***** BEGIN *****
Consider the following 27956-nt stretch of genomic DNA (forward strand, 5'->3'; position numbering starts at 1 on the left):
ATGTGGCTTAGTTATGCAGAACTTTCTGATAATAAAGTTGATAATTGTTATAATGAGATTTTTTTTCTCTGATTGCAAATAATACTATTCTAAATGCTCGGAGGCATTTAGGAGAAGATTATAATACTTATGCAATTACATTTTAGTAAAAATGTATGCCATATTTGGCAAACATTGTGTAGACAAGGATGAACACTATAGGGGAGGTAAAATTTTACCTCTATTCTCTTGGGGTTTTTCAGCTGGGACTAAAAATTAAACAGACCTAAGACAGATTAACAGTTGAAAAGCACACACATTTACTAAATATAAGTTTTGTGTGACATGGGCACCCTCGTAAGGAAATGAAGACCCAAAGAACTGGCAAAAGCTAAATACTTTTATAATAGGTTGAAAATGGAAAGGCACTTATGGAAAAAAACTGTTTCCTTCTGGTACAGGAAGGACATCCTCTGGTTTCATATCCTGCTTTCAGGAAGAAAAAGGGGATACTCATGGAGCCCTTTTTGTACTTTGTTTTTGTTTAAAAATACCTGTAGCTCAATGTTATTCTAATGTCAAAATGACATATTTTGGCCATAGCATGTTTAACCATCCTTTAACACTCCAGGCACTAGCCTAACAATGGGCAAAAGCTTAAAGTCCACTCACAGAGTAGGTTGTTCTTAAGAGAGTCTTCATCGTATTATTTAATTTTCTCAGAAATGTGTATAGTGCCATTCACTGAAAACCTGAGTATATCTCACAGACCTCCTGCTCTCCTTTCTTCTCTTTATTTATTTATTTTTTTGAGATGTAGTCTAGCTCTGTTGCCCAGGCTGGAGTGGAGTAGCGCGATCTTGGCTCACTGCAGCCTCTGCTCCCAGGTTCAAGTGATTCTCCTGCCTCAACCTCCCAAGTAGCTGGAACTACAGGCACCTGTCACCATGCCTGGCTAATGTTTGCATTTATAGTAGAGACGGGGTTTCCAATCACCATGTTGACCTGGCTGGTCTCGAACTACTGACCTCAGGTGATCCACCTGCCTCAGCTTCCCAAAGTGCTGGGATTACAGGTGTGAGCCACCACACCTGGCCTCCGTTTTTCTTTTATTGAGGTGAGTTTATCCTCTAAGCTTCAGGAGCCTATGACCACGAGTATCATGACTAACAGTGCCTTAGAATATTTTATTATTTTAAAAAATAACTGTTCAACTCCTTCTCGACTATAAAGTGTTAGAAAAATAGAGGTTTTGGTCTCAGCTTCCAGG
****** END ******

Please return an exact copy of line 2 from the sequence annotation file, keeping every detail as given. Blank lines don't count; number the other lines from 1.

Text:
ATGTGGCTTAGTTATGCAGAACTTTCTGATAATAAAGTTGATAATTGTTATAATGAGATTTTTTTTCTCTGATTGCAAATAATACTATTCTAAATGCTCGGAGGCATTTAGGAGAAGATTATAATACTTATGCAATTACATTTTAGTAAAAATGTATGCCATATTTGGCAAACATTGTGTAGACAAGGATGAACACTATAGGGGAGGTAAAATTTTACCTCTATTCTCTTGGGGTTTTTCAGCTGGGACTAAAAATTAAACAGACCTAAGACAGATTAACAGTTGAAAAGCACACACATTTACTAAATATAAGTTTTGTGTGACATGGGCACCCTCGTAAGGAAATGAAGACCCAAAGAACTGGCAAAAGCTAAATACTTTTATAATAGGTTGAAAATGGAAAGGCACTTATGGAAAAAAACTGTTTCCTTCTGGTACAGGAAGGACATCCTCTGGTTTCATATCCTGCTTTCAGGAAGAAAAAGGGGATACTCATGGAGCCCTTTTTGTACTTTGTTTTTGTTTAAAAATACCTGTAGCTCAATGTTATTCTAATGTCAAAATGACATATTTTGGCCATAGCATGTTTAACCATCCTTTAACACTCCAGGCACTAGCCTAACAATGGGCAAAAGCTTAAAGTCCACTCACAGAGTAGGTTGTTCTTAAGAGAGTCTTCATCGTATTATTTAATTTTCTCAGAAATGTGTATAGTGCCATTCACTGAAAACCTGAGTATATCTCACAGACCTCCTGCTCTCCTTTCTTCTCTTTATTTATTTATTTTTTTGAGATGTAGTCTAGCTCTGTTGCCCAGGCTGGAGTGGAGTAGCGCGATCTTGGCTCACTGCAGCCTCTGCTCCCAGGTTCAAGTGATTCTCCTGCCTCAACCTCCCAAGTAGCTGGAACTACAGGCACCTGTCACCATGCCTGGCTAATGTTTGCATTTATAGTAGAGACGGGGTTTCCAATCACCATGTTGACCTGGCTGGTCTCGAACTACTGACCTCAGGTGATCCACCTGCCTCAGCTTCCCAAAGTGCTGGGATTACAGGTGTGAGCCACCACACCTGGCCTCCGTTTTTCTTTTATTGAGGTGAGTTTATCCTCTAAGCTTCAGGAGCCTATGACCACGAGTATCATGACTAACAGTGCCTTAGAATATTTTATTATTTTAAAAAATAACTGTTCAACTCCTTCTCGACTATAAAGTGTTAGAAAAATAGAGGTTTTGGTCTCAGCTTCCAGG